Toyota Tundra: Aftermarket Sound System Modifications

Whether you listen to hardcore rock, electronic dance music, or the classics by your favorite orchestra, there are some sounds that only an aftermarket audio system can bring out in those rich tunes. So if you're looking to upgrade your Tundra's sound system, continue reading for some essential information.

January 21, 2016

This article applies to the Toyota Tundra (1999-present).

You can feel the ruggedness in its drive, you can see the horsepower in its looks, but can you hear your Tundra's full potential? Chances are, if you still have a factory sound system installed, the answer is "not likely." Although many drivers are content with the pre-installed audio components set up in their cars and trucks, we think being content is overrated. With new artists and genres riding the radio waves daily, listening to diverse and synthesized music has never been more popular in mainstream culture. And to really bring out the tones and melodies that will have the same song you've been listening to sound like a newly-released hit, you'll need some new equipment to get the job done. We're thinking you should get an aftermarket head unit with amplifiers, speakers, and subwoofers. Here are some sound system modifications you can install in your Tundra that aren't too expensive or time-consuming.

Sound System Modifications

Of course, a sound system upgrade doesn't just mean "upgrading the sound." Many audio components are designed to give your Tundra a sleek and subtle or overt and overpowering fit, which means you can hide the subs under seats or you can replace the seats with an even bigger set of subs (the options go much, much further). But what really makes an audio upgrade so fun and complicated is the number of choices you have to give your truck the look, feel, and sound it deserves.

2002 Toyota Tundra with hidden JL Audio under-seat subwoofers
Figure 1. 2002 Toyota Tundra with hidden JL Audio under-seat subwoofers.

Stereo Receiver

Toyota Tundra with aftermarket Kenwood head unit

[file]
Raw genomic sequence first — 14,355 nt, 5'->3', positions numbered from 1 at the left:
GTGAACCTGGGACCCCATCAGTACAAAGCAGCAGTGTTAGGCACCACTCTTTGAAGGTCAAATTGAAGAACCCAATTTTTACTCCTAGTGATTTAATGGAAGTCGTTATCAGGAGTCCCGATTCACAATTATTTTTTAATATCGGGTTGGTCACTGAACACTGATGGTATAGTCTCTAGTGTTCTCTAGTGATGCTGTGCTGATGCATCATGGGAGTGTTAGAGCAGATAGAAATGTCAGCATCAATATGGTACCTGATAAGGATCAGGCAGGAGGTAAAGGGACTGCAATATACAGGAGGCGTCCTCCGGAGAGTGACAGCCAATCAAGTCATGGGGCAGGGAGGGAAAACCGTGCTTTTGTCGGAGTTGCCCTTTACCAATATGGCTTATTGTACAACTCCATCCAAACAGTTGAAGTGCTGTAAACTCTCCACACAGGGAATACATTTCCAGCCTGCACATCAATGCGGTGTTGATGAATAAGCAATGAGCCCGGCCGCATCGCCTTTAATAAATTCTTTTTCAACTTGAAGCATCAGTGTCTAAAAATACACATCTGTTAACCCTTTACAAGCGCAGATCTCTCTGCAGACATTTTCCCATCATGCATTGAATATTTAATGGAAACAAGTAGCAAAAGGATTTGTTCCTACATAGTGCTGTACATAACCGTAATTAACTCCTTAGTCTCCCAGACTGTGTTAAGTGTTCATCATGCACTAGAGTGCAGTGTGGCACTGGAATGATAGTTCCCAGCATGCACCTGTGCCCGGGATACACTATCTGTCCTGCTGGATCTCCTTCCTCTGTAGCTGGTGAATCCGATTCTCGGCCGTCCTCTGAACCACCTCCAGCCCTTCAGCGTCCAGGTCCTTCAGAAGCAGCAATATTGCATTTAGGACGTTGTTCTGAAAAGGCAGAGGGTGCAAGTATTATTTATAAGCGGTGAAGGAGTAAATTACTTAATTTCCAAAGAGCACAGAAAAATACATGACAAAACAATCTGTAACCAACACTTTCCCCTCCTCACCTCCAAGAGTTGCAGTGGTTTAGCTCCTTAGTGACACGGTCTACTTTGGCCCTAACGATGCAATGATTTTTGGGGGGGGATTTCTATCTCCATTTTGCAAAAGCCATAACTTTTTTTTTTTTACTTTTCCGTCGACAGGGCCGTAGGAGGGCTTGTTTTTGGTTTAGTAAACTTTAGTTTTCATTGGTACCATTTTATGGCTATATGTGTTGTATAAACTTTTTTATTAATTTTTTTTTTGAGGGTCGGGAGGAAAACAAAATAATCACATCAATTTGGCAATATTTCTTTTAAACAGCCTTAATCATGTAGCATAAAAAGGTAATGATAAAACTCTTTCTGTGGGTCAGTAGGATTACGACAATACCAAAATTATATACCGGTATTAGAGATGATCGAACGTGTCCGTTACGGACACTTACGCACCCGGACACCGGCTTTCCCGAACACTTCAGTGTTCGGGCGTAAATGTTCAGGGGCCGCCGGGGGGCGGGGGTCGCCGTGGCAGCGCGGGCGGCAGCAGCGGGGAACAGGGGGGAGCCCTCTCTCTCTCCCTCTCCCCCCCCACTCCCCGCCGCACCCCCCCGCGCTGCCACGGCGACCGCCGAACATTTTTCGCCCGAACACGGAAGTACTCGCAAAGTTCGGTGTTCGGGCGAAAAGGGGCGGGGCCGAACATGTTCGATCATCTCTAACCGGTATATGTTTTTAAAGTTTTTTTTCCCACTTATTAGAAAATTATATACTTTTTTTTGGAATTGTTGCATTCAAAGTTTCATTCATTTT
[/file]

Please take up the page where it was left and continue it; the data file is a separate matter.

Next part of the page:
Figure 2. Toyota Tundra with aftermarket Kenwood head unit.

DIY Cost$75+

Professional Cost$150+

Skill LevelEasy/Moderate; requires basic wiring and tools.

Installing a new stereo receiver or head unit is the most common sound system upgrade, mainly because drivers prefer to swap their single-DIN head unit with a double-DIN unit equipped with video and GPS features. "DIN" simply refers to the standard size of the receiver's slot in the center console. Although double-DIN receivers are pricier and require a bit more wiring, they also give drivers a larger user-friendly interface as well as offer a look to complement a more complex sound system. Additional features that you may get from installing an aftermarket head unit are Bluetooth connectivity, satellite radio, and charging ports for portable electronic devices. Recommended for wireless capabilities and display functions such as GPS and video.


Toyota Tundra with aftermarket JL Audio dashboard speakers

Figure 3. Toyota Tundra with aftermarket JL Audio dashboard speakers.

DIY Cost$175+

Professional Cost$225+

Skill LevelModerate/Difficult; requires extensive wiring and may involve the removal and drilling of body panels.

With your factory speakers, you can probably hear some static fuzziness in the music when the volume is increased to higher-than-normal settings. But with aftermarket speakers, you'll get more clarity along with that extra boost of volume.